In vitro studies of the transport of colloidal particles by the cornea were carried out on intact corneas of adult rabbits in a chamber described by Donn, Maurice, and Mills (2) in which the epithelial or the endothelial surface of the cornea was exposed to thorium dioxide or saccharated iron oxide under various conditions. These studies confirmed the results of previous work in vivo and allowed modification of the experimental conditions. Particles are pinocytosed at the apical surface of the corneal endothelium and carried around the terminal bar in membrane-bounded vesicles. Basal to the terminal bar these vesicles fuse with the lateral cell margin and their contents are released into the intercellular space, in which they appear to be carried by a one-way flow down to Descemet's membrane and the corneal stroma. Indications that the endothelial transport is an active process are presented by the different pathways of transport into or out of the corneal stroma, as well as by the approximately 70 per cent reduction in transport activity at low temperatures.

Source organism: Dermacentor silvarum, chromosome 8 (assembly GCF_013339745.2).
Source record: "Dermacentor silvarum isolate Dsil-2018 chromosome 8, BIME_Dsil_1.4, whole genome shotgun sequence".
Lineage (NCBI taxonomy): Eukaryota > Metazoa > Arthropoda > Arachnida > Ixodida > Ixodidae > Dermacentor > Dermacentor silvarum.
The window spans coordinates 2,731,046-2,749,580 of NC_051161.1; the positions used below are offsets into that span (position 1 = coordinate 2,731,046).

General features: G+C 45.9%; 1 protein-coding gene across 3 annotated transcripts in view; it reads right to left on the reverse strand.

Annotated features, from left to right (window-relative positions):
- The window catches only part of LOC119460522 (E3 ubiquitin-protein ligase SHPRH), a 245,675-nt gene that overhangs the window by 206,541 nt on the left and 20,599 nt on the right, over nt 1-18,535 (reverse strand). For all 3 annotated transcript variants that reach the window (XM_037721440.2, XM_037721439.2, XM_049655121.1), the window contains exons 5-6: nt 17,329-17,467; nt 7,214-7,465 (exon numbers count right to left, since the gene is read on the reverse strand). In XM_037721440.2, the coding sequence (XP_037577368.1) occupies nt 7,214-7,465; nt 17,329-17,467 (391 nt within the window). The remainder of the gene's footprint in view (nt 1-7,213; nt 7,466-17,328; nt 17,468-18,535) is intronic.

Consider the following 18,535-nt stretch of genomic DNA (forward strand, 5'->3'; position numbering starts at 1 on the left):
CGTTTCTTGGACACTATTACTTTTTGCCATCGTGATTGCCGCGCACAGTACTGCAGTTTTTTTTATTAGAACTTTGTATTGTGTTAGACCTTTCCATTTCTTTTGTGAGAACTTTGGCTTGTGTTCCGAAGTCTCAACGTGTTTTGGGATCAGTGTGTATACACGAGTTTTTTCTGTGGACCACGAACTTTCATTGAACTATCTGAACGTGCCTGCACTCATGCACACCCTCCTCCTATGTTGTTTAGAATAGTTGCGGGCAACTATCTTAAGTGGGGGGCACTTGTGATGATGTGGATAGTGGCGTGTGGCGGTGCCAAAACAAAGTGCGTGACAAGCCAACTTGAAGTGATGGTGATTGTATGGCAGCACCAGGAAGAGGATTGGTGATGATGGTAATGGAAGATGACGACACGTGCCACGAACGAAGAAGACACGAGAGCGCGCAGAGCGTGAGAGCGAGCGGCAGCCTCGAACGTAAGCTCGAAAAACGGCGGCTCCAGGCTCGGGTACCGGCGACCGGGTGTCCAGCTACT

This content is only available as a PDF.